12. Frank Burge

Frank Burge had few peers when it came to forward play in the early years of rugby league.

Time after time over the long years after his retirement, he was called ''the greatest forward Australia has produced''.

Standing at 183cm and weighing a lean 90kg, Burge set new standards for lock-forward play, and often loomed up in support of his three-quarters after long breaks.

Burge scored tries at a phenomenal rate for a forward. He maintained an average of better than a try per game in a career that lasted 17 seasons.

He played predominantly for the old Glebe club, but in his final years spent two seasons playing in the Maher Cup with Grenfell before a final season with St George in 1927.

Burge established try-scoring records that are never likely to be broken. He holds the record for most tries in a premiership game: eight for Glebe against University in 1920.

He scored 33 tries in 23 tour matches for the Kangaroos in 1921–22 and by the end of his career had amassed 218 tries in 213 senior matches.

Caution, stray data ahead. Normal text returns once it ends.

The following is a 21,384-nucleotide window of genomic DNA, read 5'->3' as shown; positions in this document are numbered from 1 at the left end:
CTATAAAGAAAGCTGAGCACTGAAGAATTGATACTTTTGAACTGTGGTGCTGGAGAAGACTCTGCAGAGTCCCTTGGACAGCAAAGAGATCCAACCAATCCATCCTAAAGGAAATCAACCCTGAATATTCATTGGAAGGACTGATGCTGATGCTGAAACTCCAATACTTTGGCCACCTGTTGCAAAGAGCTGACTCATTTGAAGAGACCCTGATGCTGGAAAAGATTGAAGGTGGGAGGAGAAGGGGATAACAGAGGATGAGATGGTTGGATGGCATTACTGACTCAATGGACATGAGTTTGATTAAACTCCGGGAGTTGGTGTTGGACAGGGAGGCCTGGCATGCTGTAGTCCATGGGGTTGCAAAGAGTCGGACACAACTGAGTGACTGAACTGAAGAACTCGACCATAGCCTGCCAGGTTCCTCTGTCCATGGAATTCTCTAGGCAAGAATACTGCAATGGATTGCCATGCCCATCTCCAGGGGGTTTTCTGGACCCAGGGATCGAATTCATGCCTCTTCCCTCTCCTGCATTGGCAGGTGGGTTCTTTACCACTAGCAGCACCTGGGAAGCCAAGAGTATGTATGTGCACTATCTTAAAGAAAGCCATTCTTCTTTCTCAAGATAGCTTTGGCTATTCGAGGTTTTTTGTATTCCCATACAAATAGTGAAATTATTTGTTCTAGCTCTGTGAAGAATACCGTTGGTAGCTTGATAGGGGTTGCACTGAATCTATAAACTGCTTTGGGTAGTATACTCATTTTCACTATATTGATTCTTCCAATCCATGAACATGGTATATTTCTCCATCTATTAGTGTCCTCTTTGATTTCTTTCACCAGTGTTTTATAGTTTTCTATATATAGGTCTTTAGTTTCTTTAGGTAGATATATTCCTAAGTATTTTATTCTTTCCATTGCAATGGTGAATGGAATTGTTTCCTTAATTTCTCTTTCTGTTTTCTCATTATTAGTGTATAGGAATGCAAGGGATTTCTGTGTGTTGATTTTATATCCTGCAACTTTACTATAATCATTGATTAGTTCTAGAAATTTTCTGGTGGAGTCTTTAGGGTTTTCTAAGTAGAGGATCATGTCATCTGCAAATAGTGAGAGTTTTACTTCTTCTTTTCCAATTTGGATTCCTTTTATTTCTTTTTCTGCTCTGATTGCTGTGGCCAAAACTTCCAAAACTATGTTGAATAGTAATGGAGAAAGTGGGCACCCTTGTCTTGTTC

Burge played 154 games at premiership level. He was a first-grader at 16 and was a strong chance of being chosen for the 1911–12 Kangaroo tour in his first season, but selectors decided he was too young.

He later became a respected coach with St George, Easts, Newtown, Canterbury, Wests and Norths. However, despite his wonderful achievements, Burge never won a premiership as either player or coach.

Position: Lock/Second row.

Clubs: Glebe 1911–23, 1926; Grenfell 1923–25; St George 1927.

Club landmarks: Holds premiership record for most tries in a game (8); Scored 146 tries in 154 first grade games.

Games for NSW: 18 (1912–26).

Tests for Australia: 13 (1914–22).

Representative landmarks: Kangaroo tour 1921–22; Australian tour of New Zealand 1919.